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Dark Rocks

The Fainne Longsword

This elegant hand-and-a-half sword takes its inspiration from a strong Irish aesthetic, featuring an iconic ring pommel like that of the Tully Lough sword. Long, straight, square-sectioned quillons draw the sword away from this source material and give it a regal bearing, while a half-steel and half-leather grip adds a touch of fantasy.

Named for the Gaelic word for "ring", the sword was built with lightness and fleetness in mind. The long ricasso portion and mostly-hollow pommel help to maintain a ready balance just forward of centre, helping the blade to excel in the cut.

Please see our pricing structure for an idea of what a similar sword would cost.



∴ Notes ∴


The hand-forged and heat-treated guard, pommel and half grip are polished to a satin finish. The guard features straight quillons with a square ecusson. The ring-shaped pommel draws the eye, secured with a steel peening block.

The blade features a pronounced ricasso, with a central fuller starting beneath it and extending half way down the blade.

The lower half of the oak grip is wrapped first in linen twine, then in dark brown leather. The upper half is steel, with a ferule at the waist.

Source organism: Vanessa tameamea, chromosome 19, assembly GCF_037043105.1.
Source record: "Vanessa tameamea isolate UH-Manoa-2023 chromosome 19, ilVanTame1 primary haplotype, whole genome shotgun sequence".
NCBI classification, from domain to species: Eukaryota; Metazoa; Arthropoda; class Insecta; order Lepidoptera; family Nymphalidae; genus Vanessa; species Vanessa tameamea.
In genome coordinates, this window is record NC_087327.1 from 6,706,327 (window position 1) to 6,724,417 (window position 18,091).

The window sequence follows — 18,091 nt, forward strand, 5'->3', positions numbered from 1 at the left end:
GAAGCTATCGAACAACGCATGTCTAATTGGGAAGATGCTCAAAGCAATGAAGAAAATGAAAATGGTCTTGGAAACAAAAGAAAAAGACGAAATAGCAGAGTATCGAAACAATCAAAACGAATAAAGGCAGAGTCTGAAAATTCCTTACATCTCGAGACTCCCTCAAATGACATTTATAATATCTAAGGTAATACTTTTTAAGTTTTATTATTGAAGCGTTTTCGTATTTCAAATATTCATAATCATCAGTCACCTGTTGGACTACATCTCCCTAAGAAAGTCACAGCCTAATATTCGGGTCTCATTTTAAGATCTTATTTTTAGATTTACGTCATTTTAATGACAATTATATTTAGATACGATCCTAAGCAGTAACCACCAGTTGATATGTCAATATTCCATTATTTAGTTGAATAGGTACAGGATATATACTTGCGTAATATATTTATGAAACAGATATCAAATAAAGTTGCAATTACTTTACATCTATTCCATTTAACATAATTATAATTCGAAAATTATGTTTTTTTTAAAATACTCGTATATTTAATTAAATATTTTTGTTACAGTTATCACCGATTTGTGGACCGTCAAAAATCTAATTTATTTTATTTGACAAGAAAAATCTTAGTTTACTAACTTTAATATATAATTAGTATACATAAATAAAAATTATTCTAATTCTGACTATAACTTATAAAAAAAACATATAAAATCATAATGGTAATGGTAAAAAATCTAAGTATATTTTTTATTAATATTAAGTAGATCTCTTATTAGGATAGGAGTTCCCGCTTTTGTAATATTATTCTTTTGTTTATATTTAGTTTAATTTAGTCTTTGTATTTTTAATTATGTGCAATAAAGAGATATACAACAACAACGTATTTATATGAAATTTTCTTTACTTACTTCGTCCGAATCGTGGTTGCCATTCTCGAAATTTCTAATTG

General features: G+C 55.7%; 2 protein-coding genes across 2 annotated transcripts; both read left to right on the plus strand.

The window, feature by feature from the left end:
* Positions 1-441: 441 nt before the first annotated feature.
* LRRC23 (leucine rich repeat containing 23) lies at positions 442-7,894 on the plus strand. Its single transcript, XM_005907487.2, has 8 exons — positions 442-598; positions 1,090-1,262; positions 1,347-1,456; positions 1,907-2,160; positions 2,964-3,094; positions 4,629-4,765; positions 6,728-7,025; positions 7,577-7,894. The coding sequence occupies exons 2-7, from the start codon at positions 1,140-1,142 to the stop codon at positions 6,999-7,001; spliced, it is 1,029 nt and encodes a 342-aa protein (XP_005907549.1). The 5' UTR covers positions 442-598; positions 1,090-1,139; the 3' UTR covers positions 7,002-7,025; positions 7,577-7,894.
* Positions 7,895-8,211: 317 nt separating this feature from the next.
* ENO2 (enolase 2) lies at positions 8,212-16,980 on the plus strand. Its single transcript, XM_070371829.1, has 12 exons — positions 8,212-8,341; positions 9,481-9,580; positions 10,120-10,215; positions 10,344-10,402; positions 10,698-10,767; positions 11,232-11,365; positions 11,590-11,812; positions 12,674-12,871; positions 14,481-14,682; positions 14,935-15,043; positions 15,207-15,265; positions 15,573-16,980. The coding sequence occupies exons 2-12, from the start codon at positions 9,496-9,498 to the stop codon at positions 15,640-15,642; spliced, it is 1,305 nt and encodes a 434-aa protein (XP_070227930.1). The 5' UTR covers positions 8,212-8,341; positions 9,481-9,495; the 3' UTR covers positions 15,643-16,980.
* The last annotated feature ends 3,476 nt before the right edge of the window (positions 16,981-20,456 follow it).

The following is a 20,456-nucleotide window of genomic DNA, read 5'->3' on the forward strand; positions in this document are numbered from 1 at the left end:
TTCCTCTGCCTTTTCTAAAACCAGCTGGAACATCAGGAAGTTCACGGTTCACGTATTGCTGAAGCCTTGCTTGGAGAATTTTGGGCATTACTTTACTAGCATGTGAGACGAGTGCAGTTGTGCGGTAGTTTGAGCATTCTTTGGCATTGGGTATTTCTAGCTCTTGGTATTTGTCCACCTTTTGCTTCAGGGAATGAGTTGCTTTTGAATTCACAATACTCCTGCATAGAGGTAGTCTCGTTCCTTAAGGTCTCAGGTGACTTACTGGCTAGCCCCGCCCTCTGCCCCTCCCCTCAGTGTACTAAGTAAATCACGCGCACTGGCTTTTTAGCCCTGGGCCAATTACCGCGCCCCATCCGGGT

∴ Gallery ∴


∴ A Circle Unbroken ∴

Though it is just past noon the clouds are close and confounding, making you reach for a lantern to light the strange, somber hall. You paced it out once, your property, then knelt to untie the cramping leather shoes from your calloused feet before pacing it out again. Forty strides - a fine hall, for a fine gentleman.

This thought brings a scoff of laughter to your lips; you let it echo through the empty space. Aye, they call you a lord now, for your service. Through the small, square windows that line the West wall you can see fallow fields, and sheep - all yours. Ladies are obliged to bob their pretty heads when they pass you in the street, instead of muttering about your barbarism.

Had any survived, your fellows would hardly recognise you. Your tight-corded legs are bound now in silk breeches, your red-gold hair trimmed back from your eyes in the English style. The scar, you think, with an unexpected wave of relief. They would know you by the scar, sure as they remembered the battle you got it from. And the sword! Yes! The sword remains the same.

You draw it now, and take it in two hands, relishing the feel of that encircling wheel beneath battle-blistered palms. The length and breadth of the blade bely the speed with which the thing moves through a man. Aye, this is no landed lord's sword. This is the sword of a fighting man. This is the sword of a Gael.


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